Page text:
“By providing bulk solids, chicory root fiber can replace sugar and added sugars while maintaining the taste and texture of the final product. In terms of added health benefits, BENEO’s chicory root fibers reduce the glycemic response of foods by replacing sugar or other high glycemic carbohydrates in food formulations and at the same time enrich those foods with fiber content, thus helping consumers to bridge the fiber gap,” Matthews explains. This ingredient can be used in a wide range of baked goods including bread, bread products, soft baked goods, hard doughs, and soft doughs.

“Isomalt is the only sugar replacer derived from sugar beet and has only half the caloric value of traditional sugar. Beyond its low effect on blood glucose, it is also tooth-friendly. Isomalt provides a sweetening profile similar to sucrose but without the undesirable cooling effect of other polyols. Isomalt has 50% sweetness relative to sugar,” shares Matthews. This ingredient can be used to reduce or replace sugars in cookies, chocolate, or baked goods. It can also be combined with other high-intensity sweeteners without imparting aftertastes.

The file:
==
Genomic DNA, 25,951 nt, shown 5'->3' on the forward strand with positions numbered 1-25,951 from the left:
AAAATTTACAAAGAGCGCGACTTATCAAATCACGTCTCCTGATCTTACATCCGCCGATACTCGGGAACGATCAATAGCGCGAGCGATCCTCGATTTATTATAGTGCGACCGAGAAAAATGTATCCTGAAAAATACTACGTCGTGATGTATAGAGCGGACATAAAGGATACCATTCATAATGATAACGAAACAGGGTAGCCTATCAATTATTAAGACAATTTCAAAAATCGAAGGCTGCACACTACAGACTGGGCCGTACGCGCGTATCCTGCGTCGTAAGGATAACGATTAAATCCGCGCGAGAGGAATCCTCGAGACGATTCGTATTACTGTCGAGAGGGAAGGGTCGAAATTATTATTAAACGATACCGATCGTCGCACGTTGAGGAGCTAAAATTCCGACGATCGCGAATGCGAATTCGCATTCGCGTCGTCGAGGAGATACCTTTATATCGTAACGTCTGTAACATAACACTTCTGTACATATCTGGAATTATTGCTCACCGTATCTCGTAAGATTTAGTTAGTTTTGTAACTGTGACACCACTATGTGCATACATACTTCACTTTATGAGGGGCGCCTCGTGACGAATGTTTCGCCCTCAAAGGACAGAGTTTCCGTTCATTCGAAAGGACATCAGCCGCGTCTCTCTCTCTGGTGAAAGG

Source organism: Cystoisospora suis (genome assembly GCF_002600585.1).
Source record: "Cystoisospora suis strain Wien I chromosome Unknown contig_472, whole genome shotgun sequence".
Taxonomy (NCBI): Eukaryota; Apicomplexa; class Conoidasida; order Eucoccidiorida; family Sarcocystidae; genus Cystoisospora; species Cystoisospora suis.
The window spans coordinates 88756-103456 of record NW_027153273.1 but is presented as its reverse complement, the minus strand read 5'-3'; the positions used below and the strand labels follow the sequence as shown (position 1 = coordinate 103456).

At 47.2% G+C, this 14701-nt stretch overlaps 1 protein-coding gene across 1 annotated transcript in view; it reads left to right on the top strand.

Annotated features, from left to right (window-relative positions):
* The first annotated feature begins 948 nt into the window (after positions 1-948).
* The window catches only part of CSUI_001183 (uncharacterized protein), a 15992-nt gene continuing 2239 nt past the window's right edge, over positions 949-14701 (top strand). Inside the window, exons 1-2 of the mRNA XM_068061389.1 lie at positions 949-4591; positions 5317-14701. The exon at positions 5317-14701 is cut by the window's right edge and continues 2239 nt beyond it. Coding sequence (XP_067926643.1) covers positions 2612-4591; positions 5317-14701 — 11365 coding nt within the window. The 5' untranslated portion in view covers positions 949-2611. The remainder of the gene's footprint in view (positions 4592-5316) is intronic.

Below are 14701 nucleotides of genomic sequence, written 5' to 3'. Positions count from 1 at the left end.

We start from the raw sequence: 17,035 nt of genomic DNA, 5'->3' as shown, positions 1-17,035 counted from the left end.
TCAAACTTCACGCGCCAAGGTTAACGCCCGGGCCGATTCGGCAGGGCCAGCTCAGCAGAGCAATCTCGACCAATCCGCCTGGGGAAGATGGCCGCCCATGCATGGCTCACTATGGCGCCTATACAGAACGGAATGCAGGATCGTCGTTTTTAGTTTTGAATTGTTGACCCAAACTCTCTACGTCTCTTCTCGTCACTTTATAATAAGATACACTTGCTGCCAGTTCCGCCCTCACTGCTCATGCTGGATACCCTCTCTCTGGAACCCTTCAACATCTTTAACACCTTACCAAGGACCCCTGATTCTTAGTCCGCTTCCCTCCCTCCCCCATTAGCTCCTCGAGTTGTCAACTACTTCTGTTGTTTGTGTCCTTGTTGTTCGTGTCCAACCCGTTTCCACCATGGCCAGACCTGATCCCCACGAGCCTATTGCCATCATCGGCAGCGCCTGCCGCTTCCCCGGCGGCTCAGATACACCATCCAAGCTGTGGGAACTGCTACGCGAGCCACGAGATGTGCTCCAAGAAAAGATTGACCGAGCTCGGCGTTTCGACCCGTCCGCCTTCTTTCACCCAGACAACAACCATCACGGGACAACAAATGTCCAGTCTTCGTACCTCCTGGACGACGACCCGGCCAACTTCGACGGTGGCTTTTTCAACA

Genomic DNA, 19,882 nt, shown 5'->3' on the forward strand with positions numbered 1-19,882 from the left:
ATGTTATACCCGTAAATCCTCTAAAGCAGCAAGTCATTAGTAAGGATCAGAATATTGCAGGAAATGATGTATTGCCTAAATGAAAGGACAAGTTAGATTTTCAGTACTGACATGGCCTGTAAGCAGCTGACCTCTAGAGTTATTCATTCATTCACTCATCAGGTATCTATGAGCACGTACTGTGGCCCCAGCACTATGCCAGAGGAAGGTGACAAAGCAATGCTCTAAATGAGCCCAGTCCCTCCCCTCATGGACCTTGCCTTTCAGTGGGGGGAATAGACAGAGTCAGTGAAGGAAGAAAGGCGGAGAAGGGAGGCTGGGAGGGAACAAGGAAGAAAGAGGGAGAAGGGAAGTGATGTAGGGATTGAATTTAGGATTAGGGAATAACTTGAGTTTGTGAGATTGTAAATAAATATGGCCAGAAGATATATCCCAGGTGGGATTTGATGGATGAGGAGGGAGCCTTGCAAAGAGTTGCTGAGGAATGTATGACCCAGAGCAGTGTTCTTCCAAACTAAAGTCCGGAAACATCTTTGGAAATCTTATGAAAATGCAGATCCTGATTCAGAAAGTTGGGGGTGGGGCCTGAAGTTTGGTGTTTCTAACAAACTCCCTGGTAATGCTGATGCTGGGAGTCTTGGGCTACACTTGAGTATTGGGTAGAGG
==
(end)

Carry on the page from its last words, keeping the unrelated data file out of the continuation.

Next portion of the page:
Consumers will always look to satisfy their sweet tooth. These new tools and techniques are up for the challenge and can help deliver a comparable flavor, texture, and eating experience that consumers are looking for, but with less added sugar.